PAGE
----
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Damaged offshore wind cables to cost Orsted almost half a billion dollars: CFO  

Credit:  Danish giant will add additional layer of protective rocks on some cable routes and conduct further seabed investigations until 2023 | By Bernd Radowitz | Recharge | 29 April 2021 | www.rechargenews.com ~~

Repairing damaged cables at already operating offshore wind farms such as the UK’s Race Bank, or boosting inadequate protection systems elsewhere, will cost Orsted about DKr3bn ($489m), chief financial officer Marianne Wiinholt revealed.

“We found out a short time ago that we had cable failures at one of the array cables at Race Bank,” Wiinholt said during a media call on first quarter results.

“When we investigated the cause of that, we found that more cables were damaged.

“The damage is caused by the fact that the cable protection system, which is both from the turbines and links to the cable, is placed on top of rocks. With the movement in the sea, this cable protection system gets damaged.”

Orsted previously wasn’t aware of the issue that it believes affects about 10 of its offshore arrays as the cable protection system it was using at the time was industry standard, she added.

“To a large extent we will be able to mitigate it through stabilising the cable protection system. It will be done by dumping rocks on top of the rocks that are already there.”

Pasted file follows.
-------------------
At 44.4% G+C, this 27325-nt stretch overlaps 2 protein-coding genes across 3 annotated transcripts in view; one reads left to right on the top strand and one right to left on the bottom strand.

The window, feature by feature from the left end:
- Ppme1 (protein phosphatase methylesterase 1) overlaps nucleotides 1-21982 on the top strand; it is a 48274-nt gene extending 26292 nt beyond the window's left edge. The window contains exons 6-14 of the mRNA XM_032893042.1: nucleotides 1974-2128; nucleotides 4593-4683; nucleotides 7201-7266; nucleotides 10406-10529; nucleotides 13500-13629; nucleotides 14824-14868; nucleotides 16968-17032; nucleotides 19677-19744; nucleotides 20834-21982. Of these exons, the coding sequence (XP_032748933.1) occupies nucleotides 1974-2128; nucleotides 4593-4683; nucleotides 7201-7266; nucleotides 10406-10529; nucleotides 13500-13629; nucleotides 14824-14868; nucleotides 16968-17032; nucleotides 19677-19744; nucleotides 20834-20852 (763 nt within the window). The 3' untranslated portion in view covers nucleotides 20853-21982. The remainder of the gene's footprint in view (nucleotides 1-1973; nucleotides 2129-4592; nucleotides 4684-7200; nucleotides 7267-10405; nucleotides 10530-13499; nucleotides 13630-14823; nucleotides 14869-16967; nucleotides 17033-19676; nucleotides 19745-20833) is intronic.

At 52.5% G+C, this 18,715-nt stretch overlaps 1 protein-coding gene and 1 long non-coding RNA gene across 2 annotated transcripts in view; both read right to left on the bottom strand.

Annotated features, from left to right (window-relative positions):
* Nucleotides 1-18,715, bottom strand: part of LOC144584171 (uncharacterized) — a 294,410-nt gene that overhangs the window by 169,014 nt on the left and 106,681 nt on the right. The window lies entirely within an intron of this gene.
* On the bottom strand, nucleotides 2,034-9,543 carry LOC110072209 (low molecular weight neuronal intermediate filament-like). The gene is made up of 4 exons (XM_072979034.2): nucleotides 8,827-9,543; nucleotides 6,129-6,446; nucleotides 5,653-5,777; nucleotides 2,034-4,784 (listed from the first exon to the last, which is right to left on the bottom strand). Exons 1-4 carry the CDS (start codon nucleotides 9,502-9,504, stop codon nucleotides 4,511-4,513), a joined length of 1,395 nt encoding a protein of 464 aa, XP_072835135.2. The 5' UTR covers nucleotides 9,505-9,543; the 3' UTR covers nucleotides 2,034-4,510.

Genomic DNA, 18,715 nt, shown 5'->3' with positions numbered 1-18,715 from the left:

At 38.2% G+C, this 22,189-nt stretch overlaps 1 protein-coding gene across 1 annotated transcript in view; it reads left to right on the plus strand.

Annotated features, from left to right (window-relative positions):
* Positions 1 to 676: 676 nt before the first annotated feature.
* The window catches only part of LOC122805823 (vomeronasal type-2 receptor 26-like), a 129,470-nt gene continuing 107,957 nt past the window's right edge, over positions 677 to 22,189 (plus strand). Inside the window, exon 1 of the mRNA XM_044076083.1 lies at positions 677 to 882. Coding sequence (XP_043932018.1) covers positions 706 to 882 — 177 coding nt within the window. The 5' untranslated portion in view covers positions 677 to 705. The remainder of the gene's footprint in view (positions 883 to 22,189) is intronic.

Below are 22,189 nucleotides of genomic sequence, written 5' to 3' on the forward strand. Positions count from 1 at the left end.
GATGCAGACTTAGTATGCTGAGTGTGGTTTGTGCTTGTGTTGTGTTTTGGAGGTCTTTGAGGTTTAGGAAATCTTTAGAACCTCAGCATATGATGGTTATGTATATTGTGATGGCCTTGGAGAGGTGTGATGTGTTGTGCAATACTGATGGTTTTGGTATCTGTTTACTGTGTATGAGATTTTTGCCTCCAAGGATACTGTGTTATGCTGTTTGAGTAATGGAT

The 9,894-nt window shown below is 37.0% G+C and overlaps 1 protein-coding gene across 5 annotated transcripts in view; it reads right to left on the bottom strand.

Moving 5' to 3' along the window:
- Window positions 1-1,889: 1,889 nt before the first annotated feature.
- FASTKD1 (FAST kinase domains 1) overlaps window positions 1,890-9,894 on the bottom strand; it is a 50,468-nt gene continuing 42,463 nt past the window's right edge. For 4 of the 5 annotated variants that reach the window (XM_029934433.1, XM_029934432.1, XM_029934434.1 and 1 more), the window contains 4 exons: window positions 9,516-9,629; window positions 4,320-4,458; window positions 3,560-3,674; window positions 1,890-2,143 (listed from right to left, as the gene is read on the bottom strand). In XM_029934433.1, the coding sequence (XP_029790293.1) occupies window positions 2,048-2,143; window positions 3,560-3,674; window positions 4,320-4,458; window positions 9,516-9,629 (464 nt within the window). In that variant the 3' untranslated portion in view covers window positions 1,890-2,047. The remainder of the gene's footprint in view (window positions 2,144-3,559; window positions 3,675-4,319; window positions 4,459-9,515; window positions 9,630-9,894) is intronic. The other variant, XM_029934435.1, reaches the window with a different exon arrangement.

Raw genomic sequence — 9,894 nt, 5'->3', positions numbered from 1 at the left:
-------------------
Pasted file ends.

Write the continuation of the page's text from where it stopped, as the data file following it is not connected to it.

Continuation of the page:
At other wind farms, the cables are so damaged that the company will either need to repair or replace them, which is more expensive than dumping more rocks on top of the existing protection layer.

To avoid further damage, Orsted will carry out two campaigns. A first one placing more rocks on existing cable routes will be done this year, while the company until 2023 will carry out more seabed surveys to see which cables need to be repaired or removed.

The first quarter of this year was already impacted by a DKr0.8bn warranty provision related to cable protection system issues.

Source:  Danish giant will add additional layer of protective rocks on some cable routes and conduct further seabed investigations until 2023 | By Bernd Radowitz | Recharge | 29 April 2021 | www.rechargenews.com

This article is the work of the source indicated. Any opinions expressed in it are not necessarily those of National Wind Watch.

The copyright of this article resides with the author or publisher indicated. As part of its noncommercial effort to present the environmental, social, scientific, and economic issues of large-scale wind power development to a global audience seeking such information, National Wind Watch endeavors to observe “fair use” as provided for in section 107 of U.S. Copyright Law and similar “fair dealing” provisions of the copyright laws of other nations. Send requests to excerpt, general inquiries, and comments via e-mail.

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